Trinis remember time spent with Anthony Bourdain
Anthony Bourdain’s death has sent shockwaves across the world including Trinidad and Tobago where he spent some time filming an episode of his CNN show Anthony Bourdain: Parts Unknown. The show aired on June 25, 2017.
While in T&T, Bourdain got a taste of the steel pan, experienced a river lime and dined with the Syrian community, comments from which sparked controversy for many days following the airing of the show.
We spoke to some of the people who met and interacted with the popular chef turned journalist about their reaction to his death and their memories of him.
Lorraine O’Connor worked as the liaison for Bourdain’s team in T&T. She told Loop she is in shock and disbelief at the news.
“Everybody has their demons and he was open about depression but I would never imagine he would have taken his life,” she said.
Asked her impression of Bourdain while she worked with him in T&T, she said he was focused on the job and was distant and aloof.
“But I understood. He is travelling and every week he travels he is meeting new people all the time. He wasn’t effusive but towards the end after the pan he got excited,” she said.
Soca artist Kees Dieffenthaller who got the opportunity to hang out with Bourdain at a river lime said he was in shock as well.
“He was just one of the most natural people, just what I expected, cool, relaxed, very pure towards what was pure, not into the façade; he wanted to get to the real thing. At the river lime, he fit right in, he didn’t need time to warm up. Off screen and on screen he was still him despite all the accolades. He influenced me in my life, affected the way I travel, how I see things,” he told Loop.
Mario Sabga-Aboud, Chairman of the Global Brands Group of Companies, said the news of Bourdain’s passing was very, very sad.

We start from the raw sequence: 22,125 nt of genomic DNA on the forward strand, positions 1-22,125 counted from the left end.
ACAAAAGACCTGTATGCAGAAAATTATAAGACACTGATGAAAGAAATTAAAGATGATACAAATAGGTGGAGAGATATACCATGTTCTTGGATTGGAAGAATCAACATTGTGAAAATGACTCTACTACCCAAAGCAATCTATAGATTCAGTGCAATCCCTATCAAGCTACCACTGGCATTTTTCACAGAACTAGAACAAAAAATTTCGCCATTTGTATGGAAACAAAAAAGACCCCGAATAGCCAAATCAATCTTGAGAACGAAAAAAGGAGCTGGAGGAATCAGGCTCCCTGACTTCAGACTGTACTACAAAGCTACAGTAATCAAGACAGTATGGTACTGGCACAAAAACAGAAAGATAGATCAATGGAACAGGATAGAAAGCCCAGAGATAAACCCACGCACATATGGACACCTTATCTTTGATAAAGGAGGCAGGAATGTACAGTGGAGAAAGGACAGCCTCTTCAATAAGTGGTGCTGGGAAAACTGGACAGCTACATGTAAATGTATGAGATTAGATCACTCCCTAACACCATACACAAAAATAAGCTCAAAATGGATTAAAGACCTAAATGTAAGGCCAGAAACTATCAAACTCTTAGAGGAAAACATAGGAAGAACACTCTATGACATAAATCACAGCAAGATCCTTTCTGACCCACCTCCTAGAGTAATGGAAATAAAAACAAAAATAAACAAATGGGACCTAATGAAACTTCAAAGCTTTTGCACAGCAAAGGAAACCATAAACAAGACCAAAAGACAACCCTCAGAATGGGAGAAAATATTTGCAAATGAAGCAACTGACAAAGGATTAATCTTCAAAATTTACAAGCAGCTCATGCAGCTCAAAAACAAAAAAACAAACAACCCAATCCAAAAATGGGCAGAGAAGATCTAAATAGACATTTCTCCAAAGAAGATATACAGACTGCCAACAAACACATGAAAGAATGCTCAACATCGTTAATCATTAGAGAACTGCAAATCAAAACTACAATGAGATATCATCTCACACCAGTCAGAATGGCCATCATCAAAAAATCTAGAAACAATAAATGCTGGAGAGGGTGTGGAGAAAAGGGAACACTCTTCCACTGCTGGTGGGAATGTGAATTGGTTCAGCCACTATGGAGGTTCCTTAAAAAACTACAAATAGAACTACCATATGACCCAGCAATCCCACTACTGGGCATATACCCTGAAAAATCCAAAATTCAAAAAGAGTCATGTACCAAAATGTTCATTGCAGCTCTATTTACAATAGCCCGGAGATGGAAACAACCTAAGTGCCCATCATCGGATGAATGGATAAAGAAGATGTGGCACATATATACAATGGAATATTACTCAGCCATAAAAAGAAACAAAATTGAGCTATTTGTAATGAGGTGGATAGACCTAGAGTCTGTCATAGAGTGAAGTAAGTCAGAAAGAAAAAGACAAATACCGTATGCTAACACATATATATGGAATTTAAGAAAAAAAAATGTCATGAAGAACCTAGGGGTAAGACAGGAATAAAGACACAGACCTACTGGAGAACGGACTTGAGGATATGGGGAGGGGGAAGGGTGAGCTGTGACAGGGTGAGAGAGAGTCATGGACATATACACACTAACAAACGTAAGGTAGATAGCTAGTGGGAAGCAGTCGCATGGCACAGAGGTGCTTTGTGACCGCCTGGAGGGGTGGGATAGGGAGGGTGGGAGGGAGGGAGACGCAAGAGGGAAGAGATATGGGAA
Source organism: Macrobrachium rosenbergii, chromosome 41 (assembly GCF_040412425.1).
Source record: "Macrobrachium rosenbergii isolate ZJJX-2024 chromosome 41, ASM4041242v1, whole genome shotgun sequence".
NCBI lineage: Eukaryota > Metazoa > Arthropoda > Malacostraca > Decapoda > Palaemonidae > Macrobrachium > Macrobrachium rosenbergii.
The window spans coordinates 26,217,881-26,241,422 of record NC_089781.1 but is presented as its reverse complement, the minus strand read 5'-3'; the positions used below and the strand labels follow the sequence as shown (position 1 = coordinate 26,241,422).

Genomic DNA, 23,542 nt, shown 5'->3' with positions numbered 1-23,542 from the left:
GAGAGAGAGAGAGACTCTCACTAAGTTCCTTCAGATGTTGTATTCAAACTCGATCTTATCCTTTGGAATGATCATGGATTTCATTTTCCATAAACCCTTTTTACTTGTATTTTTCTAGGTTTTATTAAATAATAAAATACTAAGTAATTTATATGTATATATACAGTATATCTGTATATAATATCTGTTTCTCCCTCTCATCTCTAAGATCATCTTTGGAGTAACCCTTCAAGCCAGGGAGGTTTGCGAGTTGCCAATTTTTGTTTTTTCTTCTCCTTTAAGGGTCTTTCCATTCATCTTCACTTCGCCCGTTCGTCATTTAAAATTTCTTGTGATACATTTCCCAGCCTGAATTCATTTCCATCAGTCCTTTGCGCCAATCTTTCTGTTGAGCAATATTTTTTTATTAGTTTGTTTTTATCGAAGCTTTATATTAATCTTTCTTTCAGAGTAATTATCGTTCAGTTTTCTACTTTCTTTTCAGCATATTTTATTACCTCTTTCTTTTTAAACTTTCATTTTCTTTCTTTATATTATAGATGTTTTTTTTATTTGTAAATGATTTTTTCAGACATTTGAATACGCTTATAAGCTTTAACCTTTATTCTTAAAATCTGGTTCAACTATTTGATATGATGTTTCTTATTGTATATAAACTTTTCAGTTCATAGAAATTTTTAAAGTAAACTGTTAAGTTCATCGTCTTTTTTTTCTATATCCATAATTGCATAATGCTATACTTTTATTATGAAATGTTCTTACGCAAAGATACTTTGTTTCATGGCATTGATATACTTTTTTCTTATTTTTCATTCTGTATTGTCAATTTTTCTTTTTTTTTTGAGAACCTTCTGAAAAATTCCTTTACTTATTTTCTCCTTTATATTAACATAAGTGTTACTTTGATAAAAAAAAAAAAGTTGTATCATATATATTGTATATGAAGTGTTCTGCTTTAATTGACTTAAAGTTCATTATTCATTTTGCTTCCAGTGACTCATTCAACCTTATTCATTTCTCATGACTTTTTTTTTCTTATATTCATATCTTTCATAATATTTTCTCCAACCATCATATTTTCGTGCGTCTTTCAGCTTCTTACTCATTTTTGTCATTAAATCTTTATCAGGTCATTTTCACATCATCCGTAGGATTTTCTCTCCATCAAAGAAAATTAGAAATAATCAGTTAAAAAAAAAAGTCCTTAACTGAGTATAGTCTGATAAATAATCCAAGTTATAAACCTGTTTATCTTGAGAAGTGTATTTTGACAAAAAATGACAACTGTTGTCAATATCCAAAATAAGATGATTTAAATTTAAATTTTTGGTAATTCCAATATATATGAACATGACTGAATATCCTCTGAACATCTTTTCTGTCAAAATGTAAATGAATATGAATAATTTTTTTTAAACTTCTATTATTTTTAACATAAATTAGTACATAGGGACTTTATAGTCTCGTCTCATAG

Reminiscing about the time he and his family spent with Bourdain, Sabga-Aboud said he was a wonderful and entertaining gentleman.
“He had a wealth of knowledge from his travelling, he could talk about any subject,” he said.
Muhammed Muwakil, the Freetown Collective singer who was lucky to have hosted Bourdain at his home, said his grandmother, the breakout star of the T&T episode, woke him up with the news as though a family member had died.
Recalling the time Bourdain spent at his home, Muwakil said it was so surreal.
"I used to religiously watch his show for years and years. When he came, he was a totally abnormally normal human being and he is a frigging giant, he is huge like 6 feet 4, you don't really realise how big he is. He was warm and welcoming and he seemed genuinely interested in understanding where we were and our condition. He said he was going through Trinidad and was getting only one layer and he wanted to know more," he said.
Commenting on reports that Bourdain took his life, Muwakil said: "I feel as though there are those of us through experiences, through travel, through living we get these birds' eye views of the world and we realise humanity cycles down and it is difficult for people who see the light to grapple with the human condition. Sometimes it is that they fully understand, they get it and that is tough, there are no illusions to hide behind."
If you feel you need support, please contact Lifeline at their new toll-free number: 800-5588, 231-2824, and 220-3636 or the Suicide Hotline at 645-2800 or 645-6616. The Ministry of Social Development has shared a list of resources for mental health and abuse support.